The goals of treatment are to:
- Save the person's life
- Relieve symptoms
- Prevent complications
A hospital stay is needed. The health care team will regularly check:
- Blood chemistry results, such as electrolyte levels
- Body fluid levels
- Vital signs (temperature, pulse, rate of breathing, blood pressure)
Symptoms such as agitation, seizures, and irregular heartbeat are treated with the following medications:
- Sedatives such as diazepam or lorazepam
- Anticonvulsants such as phenobarbital
The patient may need to be put into a sedated state for a week or more until withdrawal and DTs are finished. Benzodiazepine medications such as diazepam or lorazepam also help treat seizures, anxiety, and tremors.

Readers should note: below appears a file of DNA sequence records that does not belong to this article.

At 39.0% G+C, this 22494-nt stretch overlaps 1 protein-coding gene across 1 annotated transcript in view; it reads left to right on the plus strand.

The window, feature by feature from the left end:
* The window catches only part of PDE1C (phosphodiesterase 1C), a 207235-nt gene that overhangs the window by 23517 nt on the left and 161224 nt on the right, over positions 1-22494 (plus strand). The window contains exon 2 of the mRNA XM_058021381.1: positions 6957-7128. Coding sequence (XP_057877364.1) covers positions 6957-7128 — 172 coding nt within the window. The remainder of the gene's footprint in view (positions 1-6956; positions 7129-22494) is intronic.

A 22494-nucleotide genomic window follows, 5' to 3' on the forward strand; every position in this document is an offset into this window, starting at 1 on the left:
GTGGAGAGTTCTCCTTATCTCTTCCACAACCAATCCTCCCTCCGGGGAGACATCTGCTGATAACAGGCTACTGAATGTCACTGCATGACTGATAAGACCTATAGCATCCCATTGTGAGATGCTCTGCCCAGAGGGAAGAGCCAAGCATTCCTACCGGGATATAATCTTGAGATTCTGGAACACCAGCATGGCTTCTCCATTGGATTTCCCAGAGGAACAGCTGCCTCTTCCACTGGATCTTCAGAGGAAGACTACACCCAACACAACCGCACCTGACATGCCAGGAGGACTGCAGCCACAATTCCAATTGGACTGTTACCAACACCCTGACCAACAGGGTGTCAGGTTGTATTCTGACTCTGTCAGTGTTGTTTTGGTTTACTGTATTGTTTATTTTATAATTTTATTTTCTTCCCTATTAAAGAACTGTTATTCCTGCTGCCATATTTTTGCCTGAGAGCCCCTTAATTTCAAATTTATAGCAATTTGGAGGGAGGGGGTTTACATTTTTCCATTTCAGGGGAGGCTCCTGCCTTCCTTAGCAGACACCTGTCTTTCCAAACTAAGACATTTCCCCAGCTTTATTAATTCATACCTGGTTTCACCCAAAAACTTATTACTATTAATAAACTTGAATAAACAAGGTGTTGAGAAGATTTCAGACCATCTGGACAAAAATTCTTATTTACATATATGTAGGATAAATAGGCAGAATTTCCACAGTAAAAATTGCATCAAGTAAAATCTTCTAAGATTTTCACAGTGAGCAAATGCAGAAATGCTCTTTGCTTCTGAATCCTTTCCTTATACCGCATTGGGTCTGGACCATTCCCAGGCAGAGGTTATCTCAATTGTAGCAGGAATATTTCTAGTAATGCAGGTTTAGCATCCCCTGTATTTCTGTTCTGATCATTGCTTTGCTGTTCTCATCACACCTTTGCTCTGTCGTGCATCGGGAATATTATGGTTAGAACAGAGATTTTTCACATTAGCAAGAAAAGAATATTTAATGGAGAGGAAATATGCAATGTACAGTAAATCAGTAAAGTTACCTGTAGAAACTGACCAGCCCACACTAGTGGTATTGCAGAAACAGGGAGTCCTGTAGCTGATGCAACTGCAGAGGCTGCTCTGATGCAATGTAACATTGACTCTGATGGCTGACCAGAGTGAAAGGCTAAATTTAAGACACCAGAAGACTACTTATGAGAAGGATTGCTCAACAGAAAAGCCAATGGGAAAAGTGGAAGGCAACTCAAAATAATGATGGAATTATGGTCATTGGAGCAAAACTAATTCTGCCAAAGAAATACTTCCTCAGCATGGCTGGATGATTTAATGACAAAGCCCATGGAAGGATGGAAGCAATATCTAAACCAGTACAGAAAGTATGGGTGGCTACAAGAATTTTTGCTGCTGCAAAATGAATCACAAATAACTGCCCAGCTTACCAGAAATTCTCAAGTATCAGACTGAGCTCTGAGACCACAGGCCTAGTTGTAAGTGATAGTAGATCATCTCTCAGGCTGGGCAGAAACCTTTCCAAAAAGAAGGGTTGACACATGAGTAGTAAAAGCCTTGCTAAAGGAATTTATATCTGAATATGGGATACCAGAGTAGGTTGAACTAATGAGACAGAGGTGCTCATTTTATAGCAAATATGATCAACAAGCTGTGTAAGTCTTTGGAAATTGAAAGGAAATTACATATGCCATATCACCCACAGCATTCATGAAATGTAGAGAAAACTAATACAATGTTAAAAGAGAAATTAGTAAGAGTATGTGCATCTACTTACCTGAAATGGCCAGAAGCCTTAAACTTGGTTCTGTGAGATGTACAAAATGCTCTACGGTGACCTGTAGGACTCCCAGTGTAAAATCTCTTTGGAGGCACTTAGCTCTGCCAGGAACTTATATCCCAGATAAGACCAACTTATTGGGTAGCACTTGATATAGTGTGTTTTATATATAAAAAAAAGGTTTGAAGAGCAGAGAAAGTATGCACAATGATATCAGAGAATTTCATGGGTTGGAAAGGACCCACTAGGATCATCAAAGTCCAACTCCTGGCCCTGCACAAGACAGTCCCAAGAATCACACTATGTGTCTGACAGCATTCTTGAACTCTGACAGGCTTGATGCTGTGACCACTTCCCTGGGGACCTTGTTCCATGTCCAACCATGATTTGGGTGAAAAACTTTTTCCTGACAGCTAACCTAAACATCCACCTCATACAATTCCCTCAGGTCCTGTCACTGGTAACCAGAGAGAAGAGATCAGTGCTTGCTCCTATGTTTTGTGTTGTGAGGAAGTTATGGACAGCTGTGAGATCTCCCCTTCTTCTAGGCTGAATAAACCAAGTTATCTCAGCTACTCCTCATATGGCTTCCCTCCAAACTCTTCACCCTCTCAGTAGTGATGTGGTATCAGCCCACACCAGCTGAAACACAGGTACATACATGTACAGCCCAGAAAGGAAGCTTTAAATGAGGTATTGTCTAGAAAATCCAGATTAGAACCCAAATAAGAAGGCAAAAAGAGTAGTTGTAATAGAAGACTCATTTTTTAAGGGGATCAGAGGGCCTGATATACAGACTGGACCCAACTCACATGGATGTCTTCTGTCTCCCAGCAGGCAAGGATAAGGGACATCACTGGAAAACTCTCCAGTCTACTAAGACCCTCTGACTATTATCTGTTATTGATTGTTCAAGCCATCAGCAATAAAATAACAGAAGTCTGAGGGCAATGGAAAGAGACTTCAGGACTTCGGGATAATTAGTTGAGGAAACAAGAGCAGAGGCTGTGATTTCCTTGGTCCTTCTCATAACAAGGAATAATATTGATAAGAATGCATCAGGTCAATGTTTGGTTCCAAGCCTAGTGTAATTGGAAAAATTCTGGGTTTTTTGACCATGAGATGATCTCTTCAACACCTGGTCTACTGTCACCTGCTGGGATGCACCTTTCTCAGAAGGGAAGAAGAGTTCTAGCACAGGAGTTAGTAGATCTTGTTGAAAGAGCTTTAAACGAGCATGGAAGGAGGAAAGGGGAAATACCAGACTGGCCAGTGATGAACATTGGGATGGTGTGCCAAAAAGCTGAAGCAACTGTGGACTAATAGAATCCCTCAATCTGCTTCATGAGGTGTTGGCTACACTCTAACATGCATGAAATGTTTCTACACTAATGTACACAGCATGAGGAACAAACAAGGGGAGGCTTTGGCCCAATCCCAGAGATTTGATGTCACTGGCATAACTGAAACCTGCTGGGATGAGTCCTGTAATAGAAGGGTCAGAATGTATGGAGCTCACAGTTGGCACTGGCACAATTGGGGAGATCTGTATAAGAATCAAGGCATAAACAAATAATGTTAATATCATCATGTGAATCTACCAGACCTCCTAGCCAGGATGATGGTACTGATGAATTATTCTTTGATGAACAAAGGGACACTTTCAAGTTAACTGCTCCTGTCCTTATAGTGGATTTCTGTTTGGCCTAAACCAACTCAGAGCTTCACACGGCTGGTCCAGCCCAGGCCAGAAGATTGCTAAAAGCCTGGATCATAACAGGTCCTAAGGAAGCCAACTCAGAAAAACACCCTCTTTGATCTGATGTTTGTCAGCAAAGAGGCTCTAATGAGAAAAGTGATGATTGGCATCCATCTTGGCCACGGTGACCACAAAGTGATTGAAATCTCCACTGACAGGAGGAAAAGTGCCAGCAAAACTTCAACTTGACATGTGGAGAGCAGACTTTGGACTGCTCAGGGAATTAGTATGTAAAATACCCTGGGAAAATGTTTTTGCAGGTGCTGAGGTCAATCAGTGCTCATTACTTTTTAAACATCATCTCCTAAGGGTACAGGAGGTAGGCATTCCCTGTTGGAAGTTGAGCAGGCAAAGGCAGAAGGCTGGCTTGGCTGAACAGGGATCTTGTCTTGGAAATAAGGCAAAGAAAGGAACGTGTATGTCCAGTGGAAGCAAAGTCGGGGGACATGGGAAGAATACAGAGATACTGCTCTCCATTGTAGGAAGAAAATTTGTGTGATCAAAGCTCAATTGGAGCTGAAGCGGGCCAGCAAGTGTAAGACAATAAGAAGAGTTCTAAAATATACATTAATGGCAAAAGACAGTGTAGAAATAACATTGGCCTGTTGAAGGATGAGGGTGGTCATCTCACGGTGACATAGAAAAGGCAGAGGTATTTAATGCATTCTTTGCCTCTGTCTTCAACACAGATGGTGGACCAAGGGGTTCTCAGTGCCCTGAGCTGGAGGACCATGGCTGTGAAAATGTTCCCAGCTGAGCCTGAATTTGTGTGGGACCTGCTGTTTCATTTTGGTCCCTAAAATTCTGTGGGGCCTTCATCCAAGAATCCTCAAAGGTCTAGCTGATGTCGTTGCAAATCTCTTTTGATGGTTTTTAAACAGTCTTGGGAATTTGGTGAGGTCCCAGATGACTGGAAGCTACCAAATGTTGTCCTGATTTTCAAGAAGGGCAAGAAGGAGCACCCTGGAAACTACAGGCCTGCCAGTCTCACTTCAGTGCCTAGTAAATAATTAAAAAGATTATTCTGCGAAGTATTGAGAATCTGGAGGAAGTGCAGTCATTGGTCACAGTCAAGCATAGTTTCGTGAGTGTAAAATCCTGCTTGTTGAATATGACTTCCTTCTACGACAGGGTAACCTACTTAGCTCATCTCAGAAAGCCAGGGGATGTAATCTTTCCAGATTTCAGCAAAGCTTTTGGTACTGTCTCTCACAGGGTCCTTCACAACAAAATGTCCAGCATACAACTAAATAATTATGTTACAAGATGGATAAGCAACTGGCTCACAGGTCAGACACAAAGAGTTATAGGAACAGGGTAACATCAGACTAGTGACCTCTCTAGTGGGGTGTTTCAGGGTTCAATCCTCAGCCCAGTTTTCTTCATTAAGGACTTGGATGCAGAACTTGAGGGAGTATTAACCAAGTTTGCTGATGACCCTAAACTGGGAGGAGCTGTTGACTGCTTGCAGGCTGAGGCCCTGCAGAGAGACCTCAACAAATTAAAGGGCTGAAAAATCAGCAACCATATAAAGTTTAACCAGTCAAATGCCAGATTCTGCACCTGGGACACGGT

Antipsychotic medications such as haloperidol may sometimes be needed for persons with severe psychotic symptoms, especially if they have an underlying problem such as schizophrenia. However, these drugs should be avoided if possible because they may contribute to seizures.
Long-term preventive treatment should begin after the patient recovers from immediate symptoms. This may involve a "drying out" period, in which no alcohol is allowed. Total and lifelong avoidance of alcohol (abstinence) is recommended for most people who go through withdrawal. The person should receive treatment for alcohol use or alcoholism, including:
- Support groups (such as Alcoholics Anonymous)
The patient should be tested, and if needed, treated for other medical problems that can occur with alcohol use. Such problems may include: